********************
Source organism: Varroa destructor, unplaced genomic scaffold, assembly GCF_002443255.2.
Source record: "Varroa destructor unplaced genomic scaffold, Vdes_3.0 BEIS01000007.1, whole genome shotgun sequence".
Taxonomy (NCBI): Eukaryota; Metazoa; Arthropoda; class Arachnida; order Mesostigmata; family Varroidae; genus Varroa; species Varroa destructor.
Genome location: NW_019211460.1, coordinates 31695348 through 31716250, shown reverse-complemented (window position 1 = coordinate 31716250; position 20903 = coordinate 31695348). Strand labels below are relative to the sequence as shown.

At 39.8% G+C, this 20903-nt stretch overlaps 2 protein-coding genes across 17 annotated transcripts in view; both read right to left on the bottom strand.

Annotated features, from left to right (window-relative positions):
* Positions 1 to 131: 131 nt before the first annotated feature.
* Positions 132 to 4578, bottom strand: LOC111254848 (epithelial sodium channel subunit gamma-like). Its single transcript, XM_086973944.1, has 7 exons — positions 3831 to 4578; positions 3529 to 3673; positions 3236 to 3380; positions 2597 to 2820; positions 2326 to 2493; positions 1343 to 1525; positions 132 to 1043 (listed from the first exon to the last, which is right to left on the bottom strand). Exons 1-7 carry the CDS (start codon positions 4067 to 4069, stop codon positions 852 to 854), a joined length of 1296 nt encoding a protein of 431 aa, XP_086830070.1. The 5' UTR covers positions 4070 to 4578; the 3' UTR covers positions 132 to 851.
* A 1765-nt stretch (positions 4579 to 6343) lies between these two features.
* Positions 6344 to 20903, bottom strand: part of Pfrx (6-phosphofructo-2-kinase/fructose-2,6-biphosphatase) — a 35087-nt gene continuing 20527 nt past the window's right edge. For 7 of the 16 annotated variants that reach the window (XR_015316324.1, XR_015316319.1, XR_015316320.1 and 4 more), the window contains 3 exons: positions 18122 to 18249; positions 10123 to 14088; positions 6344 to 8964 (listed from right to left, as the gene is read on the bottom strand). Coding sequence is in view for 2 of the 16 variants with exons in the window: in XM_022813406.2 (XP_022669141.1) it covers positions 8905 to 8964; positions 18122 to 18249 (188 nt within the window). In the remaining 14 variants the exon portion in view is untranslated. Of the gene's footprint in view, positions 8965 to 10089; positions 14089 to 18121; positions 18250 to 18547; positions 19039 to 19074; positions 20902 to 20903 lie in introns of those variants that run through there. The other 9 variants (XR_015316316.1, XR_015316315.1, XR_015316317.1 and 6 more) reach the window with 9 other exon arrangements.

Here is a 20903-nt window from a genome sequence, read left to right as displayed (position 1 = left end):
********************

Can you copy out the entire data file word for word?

Source organism: Varroa destructor, unplaced genomic scaffold, assembly GCF_002443255.2.
Source record: "Varroa destructor unplaced genomic scaffold, Vdes_3.0 BEIS01000007.1, whole genome shotgun sequence".
Taxonomy (NCBI): Eukaryota; Metazoa; Arthropoda; class Arachnida; order Mesostigmata; family Varroidae; genus Varroa; species Varroa destructor.
Genome location: NW_019211460.1, coordinates 31695348 through 31716250, shown reverse-complemented (window position 1 = coordinate 31716250; position 20903 = coordinate 31695348). Strand labels below are relative to the sequence as shown.

At 39.8% G+C, this 20903-nt stretch overlaps 2 protein-coding genes across 17 annotated transcripts in view; both read right to left on the bottom strand.

Annotated features, from left to right (window-relative positions):
* Positions 1 to 131: 131 nt before the first annotated feature.
* Positions 132 to 4578, bottom strand: LOC111254848 (epithelial sodium channel subunit gamma-like). Its single transcript, XM_086973944.1, has 7 exons — positions 3831 to 4578; positions 3529 to 3673; positions 3236 to 3380; positions 2597 to 2820; positions 2326 to 2493; positions 1343 to 1525; positions 132 to 1043 (listed from the first exon to the last, which is right to left on the bottom strand). Exons 1-7 carry the CDS (start codon positions 4067 to 4069, stop codon positions 852 to 854), a joined length of 1296 nt encoding a protein of 431 aa, XP_086830070.1. The 5' UTR covers positions 4070 to 4578; the 3' UTR covers positions 132 to 851.
* A 1765-nt stretch (positions 4579 to 6343) lies between these two features.
* Positions 6344 to 20903, bottom strand: part of Pfrx (6-phosphofructo-2-kinase/fructose-2,6-biphosphatase) — a 35087-nt gene continuing 20527 nt past the window's right edge. For 7 of the 16 annotated variants that reach the window (XR_015316324.1, XR_015316319.1, XR_015316320.1 and 4 more), the window contains 3 exons: positions 18122 to 18249; positions 10123 to 14088; positions 6344 to 8964 (listed from right to left, as the gene is read on the bottom strand). Coding sequence is in view for 2 of the 16 variants with exons in the window: in XM_022813406.2 (XP_022669141.1) it covers positions 8905 to 8964; positions 18122 to 18249 (188 nt within the window). In the remaining 14 variants the exon portion in view is untranslated. Of the gene's footprint in view, positions 8965 to 10089; positions 14089 to 18121; positions 18250 to 18547; positions 19039 to 19074; positions 20902 to 20903 lie in introns of those variants that run through there. The other 9 variants (XR_015316316.1, XR_015316315.1, XR_015316317.1 and 6 more) reach the window with 9 other exon arrangements.

Here is a 20903-nt window from a genome sequence, read left to right as displayed (position 1 = left end):